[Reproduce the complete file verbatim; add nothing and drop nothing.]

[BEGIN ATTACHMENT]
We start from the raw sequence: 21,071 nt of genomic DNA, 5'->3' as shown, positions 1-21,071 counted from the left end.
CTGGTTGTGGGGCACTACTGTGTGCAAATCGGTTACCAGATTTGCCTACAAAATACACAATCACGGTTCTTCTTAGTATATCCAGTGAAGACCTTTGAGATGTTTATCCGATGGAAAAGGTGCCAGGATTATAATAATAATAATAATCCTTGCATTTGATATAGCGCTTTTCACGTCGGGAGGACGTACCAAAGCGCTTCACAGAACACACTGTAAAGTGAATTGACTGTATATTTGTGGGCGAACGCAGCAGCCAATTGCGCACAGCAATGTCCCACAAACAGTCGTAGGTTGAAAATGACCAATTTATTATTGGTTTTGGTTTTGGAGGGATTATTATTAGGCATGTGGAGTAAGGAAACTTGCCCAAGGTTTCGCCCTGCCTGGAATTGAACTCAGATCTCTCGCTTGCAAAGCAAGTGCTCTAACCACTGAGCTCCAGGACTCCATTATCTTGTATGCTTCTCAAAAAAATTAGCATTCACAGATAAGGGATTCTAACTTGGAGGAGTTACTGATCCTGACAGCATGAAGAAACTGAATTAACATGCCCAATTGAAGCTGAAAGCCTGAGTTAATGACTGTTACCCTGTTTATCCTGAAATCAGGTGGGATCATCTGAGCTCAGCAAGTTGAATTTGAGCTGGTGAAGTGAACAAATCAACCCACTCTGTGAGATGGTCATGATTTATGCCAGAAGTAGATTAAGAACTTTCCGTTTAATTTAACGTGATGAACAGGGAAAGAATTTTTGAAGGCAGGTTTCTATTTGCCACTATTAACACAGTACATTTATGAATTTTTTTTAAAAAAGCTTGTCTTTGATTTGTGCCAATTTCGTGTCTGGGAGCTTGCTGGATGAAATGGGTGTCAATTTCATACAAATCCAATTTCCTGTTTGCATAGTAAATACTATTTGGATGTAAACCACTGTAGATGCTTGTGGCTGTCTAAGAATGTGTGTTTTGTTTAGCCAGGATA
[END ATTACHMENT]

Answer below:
We start from the raw sequence: 21,071 nt of genomic DNA, 5'->3' as shown, positions 1-21,071 counted from the left end.
CTGGTTGTGGGGCACTACTGTGTGCAAATCGGTTACCAGATTTGCCTACAAAATACACAATCACGGTTCTTCTTAGTATATCCAGTGAAGACCTTTGAGATGTTTATCCGATGGAAAAGGTGCCAGGATTATAATAATAATAATAATCCTTGCATTTGATATAGCGCTTTTCACGTCGGGAGGACGTACCAAAGCGCTTCACAGAACACACTGTAAAGTGAATTGACTGTATATTTGTGGGCGAACGCAGCAGCCAATTGCGCACAGCAATGTCCCACAAACAGTCGTAGGTTGAAAATGACCAATTTATTATTGGTTTTGGTTTTGGAGGGATTATTATTAGGCATGTGGAGTAAGGAAACTTGCCCAAGGTTTCGCCCTGCCTGGAATTGAACTCAGATCTCTCGCTTGCAAAGCAAGTGCTCTAACCACTGAGCTCCAGGACTCCATTATCTTGTATGCTTCTCAAAAAAATTAGCATTCACAGATAAGGGATTCTAACTTGGAGGAGTTACTGATCCTGACAGCATGAAGAAACTGAATTAACATGCCCAATTGAAGCTGAAAGCCTGAGTTAATGACTGTTACCCTGTTTATCCTGAAATCAGGTGGGATCATCTGAGCTCAGCAAGTTGAATTTGAGCTGGTGAAGTGAACAAATCAACCCACTCTGTGAGATGGTCATGATTTATGCCAGAAGTAGATTAAGAACTTTCCGTTTAATTTAACGTGATGAACAGGGAAAGAATTTTTGAAGGCAGGTTTCTATTTGCCACTATTAACACAGTACATTTATGAATTTTTTTTAAAAAAGCTTGTCTTTGATTTGTGCCAATTTCGTGTCTGGGAGCTTGCTGGATGAAATGGGTGTCAATTTCATACAAATCCAATTTCCTGTTTGCATAGTAAATACTATTTGGATGTAAACCACTGTAGATGCTTGTGGCTGTCTAAGAATGTGTGTTTTGTTTAGCCAGGATA